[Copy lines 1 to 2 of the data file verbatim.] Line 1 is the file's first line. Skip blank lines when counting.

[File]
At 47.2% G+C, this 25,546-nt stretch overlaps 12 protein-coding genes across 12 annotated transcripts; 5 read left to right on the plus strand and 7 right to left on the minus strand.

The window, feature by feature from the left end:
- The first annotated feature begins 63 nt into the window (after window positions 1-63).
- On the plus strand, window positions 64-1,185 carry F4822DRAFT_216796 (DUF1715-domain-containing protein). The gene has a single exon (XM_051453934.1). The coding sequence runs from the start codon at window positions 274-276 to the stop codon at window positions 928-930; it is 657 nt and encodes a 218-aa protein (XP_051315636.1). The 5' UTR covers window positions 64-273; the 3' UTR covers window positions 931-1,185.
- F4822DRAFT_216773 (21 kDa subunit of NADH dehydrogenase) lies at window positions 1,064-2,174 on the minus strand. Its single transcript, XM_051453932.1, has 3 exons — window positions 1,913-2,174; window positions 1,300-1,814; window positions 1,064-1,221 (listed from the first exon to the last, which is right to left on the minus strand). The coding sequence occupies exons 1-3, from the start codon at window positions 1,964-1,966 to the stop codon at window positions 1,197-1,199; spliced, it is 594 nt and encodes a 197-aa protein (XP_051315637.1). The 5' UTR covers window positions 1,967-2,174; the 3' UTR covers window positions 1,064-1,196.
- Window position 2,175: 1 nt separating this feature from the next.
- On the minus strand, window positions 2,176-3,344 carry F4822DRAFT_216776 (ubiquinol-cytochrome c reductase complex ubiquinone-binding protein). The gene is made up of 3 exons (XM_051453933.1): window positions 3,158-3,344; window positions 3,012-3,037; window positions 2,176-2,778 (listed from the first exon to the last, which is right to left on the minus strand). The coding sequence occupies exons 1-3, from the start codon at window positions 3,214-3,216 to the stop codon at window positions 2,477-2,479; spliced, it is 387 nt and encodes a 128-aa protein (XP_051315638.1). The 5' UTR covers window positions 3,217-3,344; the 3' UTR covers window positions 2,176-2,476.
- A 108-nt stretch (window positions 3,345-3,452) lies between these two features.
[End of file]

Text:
At 47.2% G+C, this 25,546-nt stretch overlaps 12 protein-coding genes across 12 annotated transcripts; 5 read left to right on the plus strand and 7 right to left on the minus strand.

The window, feature by feature from the left end: